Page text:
December 6, 2017 – NASA and USGS officials are meeting December 6, 2017 at NASA Headquarters in Washington D.C., at which time NASA will be asked to commit to a total cost and launch date for Landsat 9.
This is a significant milestone for the Landsat 9 mission as NASA’s Agency Program Management Council (APMC) are asked to approve Key Decision Point-C (KDP-C), which formally transitions the joint NASA and USGS mission from preliminary design to final design and implementation, and commits to Congress NASA’s total cost for the mission and a launch date.
As a Category 1 mission (the highest category for a NASA mission), approval of the KDP-C is required by Lightfoot and the AMPC. A decision memo will be finalized at the December 6 meeting and then forwarded to Congress the APMC hears project status reports.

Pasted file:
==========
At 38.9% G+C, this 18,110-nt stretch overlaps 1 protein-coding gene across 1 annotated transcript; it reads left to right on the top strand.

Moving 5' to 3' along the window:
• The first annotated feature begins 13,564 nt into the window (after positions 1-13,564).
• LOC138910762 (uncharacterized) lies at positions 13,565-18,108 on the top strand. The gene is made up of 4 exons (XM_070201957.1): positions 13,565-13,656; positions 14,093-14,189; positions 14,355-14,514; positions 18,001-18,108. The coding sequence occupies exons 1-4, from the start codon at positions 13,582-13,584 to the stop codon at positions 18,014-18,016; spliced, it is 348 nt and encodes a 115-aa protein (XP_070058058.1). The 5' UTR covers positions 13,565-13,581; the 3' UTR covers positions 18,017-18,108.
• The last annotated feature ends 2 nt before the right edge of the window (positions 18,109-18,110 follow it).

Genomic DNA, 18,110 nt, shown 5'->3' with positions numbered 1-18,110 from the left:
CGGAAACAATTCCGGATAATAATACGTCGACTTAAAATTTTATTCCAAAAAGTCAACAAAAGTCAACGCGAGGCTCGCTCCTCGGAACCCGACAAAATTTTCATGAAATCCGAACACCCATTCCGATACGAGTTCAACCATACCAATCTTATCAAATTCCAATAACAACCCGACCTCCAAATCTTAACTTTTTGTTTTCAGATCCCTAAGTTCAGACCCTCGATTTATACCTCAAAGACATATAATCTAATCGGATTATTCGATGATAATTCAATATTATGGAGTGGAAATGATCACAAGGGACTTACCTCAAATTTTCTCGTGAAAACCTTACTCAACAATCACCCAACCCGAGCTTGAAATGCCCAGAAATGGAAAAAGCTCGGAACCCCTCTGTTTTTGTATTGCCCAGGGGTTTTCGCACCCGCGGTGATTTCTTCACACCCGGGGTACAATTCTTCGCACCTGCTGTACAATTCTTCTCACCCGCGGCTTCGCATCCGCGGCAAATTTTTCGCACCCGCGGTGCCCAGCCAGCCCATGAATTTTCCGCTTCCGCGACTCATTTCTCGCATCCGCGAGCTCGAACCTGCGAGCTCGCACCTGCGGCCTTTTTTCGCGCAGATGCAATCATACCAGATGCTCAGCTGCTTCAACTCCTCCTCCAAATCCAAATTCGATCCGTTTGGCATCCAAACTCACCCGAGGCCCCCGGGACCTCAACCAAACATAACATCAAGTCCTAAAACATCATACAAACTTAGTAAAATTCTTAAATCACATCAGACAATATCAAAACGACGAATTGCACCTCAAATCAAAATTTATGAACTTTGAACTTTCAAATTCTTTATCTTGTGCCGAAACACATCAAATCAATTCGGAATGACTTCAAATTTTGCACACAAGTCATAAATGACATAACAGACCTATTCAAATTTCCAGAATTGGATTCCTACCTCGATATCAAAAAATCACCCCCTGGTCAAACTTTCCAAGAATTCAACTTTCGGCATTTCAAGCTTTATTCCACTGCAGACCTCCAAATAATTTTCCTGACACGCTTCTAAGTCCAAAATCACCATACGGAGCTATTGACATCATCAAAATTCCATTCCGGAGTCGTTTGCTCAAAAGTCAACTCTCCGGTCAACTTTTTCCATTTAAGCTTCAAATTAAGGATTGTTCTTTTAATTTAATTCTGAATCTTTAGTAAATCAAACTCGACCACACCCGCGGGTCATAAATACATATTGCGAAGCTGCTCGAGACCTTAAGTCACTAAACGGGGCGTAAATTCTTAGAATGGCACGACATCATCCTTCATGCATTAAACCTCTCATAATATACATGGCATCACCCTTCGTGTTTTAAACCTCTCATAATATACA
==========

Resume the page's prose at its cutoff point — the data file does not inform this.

On October 19, 2017, NASA’s Launch Services Program announced that it had selected United Launch Alliance’s (ULA’s) Atlas V vehicle to launch the Landsat 9 mission, the ninth in the satellite program providing the longest continuous global record of Earth’s surface.
The Landsat program is a multi-satellite partnership between NASA and the U.S. Geological Survey to monitor, understand, and manage the land resources needed to sustain human life. Landsat is the only U.S. satellite system designed and operated to repeatedly observe the global land surface at a moderate scale that shows both natural and human-induced change. Every day, Landsat satellites provide essential information to help land managers and policy makers make wise decisions about Earth’s resources and the environment.